Thank you for your contribution to mankind. We've created an online memorial in your honor. You will never be forgotten and your legacy will move on. http://www.thememorium.com/Memorials/TimSamaras
Photograph by Carsten Peter
Published June 3, 2013
National Geographic storm chaser Tim Samaras gave an interview on the day of his death—speaking to National Geographic radio host Boyd Matson from the road on May 31 about his attempts to study twisters in the hopes of preventing death and devastation.
"[Scientists] know their topic and they're very passionate about what they do," said Justin O'Neill, a radio producer with National Geographic Weekend. "[However,] they're not always the most effusive."
Except for Samaras—he was a great guy with a good sense of humor, said O'Neill, who worked with Samaras several times. "I feel awful for his family, and I know that he'll be missed as an Explorer and colleague at National Geographic."
The following interview started at 12:45 p.m. EDT on the day Samaras died, ending around 1 p.m. EDT. It has been edited for length and content. According to reports, confirmed sightings of the tornado near El Reno, Oklahoma, occurred at 6:06 p.m. CDT.
Boyd Matson: This is National Geographic Weekend. I'm Boyd Matson. It's tornado season. The one person who knows as much as anyone about tornadoes is National Geographic grantee Tim Samaras, a storm chaser who is, right now, in his vehicle on the way from Kansas to Oklahoma because tornado season is still underway. Tim, welcome to the show.
Tim Samaras: Thanks for having me.
BM: Last year was kind of calm, but this year it's brought back in full force just how bad tornadoes can be, and they're frightening because you can see them coming but you're not exactly sure where they're going to hit.
TS: Yeah, that's correct. And actually, the season was quiet right up until about the middle of May, and it was like a switch that came on. And all of a sudden, tornadoes were just on an incredible rampage, certainly with Moore, Oklahoma, at the top of our minds.
BM: And of course, people like you, Tim, as we've seen over the years, you go out looking for tornadoes. I just saw a video you shot in May, standing outside your vehicle, looking up at the sky with a huge cloud. What convinces you that it's ok to get out and take pictures—that it won't make a sudden turn and come right toward you?
TS: Well, when you're out looking for these things, because they're so fleeting and unpredictable, there's always that chance. But I've been chasing these things for almost 30 years now. And not that I know exactly where they're headed and what they're doing, [but] I feel reasonably comfortable getting up close and personal so that we can collect measurements of these tornadoes.
And certainly the clip that you witnessed was during the final stages of a tornado that actually struck western Kansas. We're watching the demise of this tornado right in front of our eyes. We are watching some of the winds wrap and I can predict that the tornado is basically dissipating, so at that point we were safe to get out and really observe it.
BM: Does it seem that the force of these tornadoes, as weather patterns are changing, as climate is warming, does it seem that they're getting stronger? Are the conditions present to make the tornadoes more destructive than ever?
TS: Well, that's the part that's really tough to get a handle on, simply because we really don't have a very long time history to make comparisons.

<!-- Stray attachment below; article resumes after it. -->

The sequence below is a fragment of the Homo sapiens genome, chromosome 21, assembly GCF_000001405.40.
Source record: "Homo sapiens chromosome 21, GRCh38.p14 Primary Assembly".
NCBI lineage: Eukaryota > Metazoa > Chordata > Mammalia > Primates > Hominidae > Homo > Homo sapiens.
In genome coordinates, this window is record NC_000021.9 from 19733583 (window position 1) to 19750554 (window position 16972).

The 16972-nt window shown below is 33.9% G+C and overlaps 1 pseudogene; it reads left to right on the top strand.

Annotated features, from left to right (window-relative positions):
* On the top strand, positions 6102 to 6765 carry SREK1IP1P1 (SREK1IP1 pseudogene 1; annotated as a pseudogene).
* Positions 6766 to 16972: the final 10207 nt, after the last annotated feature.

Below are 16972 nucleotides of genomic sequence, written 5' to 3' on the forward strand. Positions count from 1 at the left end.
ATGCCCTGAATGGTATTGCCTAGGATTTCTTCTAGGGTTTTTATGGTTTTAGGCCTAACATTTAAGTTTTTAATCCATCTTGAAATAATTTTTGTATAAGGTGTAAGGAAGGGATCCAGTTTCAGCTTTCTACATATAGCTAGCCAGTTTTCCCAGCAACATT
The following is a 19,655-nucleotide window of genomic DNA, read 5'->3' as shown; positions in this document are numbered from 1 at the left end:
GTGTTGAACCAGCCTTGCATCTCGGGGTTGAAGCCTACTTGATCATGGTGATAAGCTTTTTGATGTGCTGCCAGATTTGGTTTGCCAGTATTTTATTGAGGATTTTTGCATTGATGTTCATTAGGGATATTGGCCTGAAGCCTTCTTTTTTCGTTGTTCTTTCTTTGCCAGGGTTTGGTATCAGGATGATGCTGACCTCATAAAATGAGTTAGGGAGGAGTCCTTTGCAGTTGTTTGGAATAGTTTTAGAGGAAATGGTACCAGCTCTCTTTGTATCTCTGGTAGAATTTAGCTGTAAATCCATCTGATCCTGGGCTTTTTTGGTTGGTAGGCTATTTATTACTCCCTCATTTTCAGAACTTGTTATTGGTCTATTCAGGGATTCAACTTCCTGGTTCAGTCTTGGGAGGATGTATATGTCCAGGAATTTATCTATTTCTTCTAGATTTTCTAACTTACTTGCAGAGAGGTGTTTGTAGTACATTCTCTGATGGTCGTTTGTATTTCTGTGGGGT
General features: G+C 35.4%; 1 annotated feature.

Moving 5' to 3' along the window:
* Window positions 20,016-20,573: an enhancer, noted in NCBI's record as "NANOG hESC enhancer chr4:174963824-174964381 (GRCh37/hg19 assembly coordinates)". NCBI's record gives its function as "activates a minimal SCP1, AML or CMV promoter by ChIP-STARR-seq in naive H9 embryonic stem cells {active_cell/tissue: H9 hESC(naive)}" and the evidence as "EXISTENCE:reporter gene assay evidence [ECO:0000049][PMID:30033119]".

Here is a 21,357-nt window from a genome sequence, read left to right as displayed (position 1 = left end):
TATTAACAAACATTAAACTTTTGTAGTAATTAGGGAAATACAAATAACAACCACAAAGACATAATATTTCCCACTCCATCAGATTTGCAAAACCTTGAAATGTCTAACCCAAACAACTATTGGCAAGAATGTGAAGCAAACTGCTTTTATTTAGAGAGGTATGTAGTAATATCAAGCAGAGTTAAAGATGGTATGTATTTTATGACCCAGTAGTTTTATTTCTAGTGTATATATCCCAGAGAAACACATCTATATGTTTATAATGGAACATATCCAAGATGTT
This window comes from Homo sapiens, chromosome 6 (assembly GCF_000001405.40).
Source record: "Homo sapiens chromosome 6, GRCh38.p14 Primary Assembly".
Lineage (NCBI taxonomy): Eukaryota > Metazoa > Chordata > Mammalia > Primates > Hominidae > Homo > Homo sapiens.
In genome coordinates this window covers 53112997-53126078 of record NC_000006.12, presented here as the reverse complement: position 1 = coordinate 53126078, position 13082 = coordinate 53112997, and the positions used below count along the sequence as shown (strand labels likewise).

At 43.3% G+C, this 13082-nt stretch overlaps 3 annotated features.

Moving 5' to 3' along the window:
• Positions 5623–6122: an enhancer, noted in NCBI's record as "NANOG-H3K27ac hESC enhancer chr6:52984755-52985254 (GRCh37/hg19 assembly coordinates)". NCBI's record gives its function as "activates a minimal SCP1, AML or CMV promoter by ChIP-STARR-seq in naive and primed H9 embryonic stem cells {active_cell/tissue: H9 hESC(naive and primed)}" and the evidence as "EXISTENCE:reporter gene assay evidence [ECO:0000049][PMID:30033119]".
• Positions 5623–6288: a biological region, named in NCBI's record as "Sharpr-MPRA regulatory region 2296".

What I have personally seen over the past 20 years is it appears that a lot of the tornado activity has shifted a little bit toward the north. It may be that the tornado season gets going a little earlier than usual, and then ends a little earlier.
Typically tornado season begins somewhere in April and tapers off in late June. And what we have been finding is basically a shift, perhaps closer to March and early April, and then tornado season comes to more of an abrupt end toward the end of June.
That wasn't necessarily true 20 years ago.
BM: One thing, though, when you're chasing storms, and you have a pretty good idea of how they're going to go, have you ever had one turn on you, Tim, and you just start to think, "We've got to get out of here"? In fact, don't I remember you once having your keys locked in the car when a tornado was coming your way?
TS: Well, you know, as a matter of habit, in some of these newer cars, if you don't set your system up right, you get out of your car, you slam the door shut, and then the door locks! So I have this habit, that every time I get out of my vehicle and there's a tornado in progress, I roll the window down. I think about that very thing, and the sheer panic, and if does happen, I'm quick to find a rock to get in.
BM: So you have had them turn on you.
TS: Tornadoes, I have had them turn, especially during what we call the "rope-out" stage, which is the end of their life. Because they wrap up in a very tight, high-velocity tornado that's on the ground and their paths are very, very unpredictable.
And I've seen them do a 360 or 180 and come right back at me. So we're really careful during the rope-out stage.
Now, when they're in what we call the mature stage, and the tornado is at its greatest strength, we find that the tornado actually tracks in more or less a straight line. That's not always the case, but the tornadoes that we have witnessed and we have actually deployed instruments on, they actually go in a pretty good straight line.
BM: All right, Tim, thanks for updating us on these devastating forces of nature, and we really appreciate the work that you're doing out there, trying to give us a better understanding of how they form, where they're coming, and reminding us, if you live in Tornado Alley, you better have a tornado shelter somewhere nearby.
TS: It's a pleasure to be on, Boyd. Thank you. Bye-bye.
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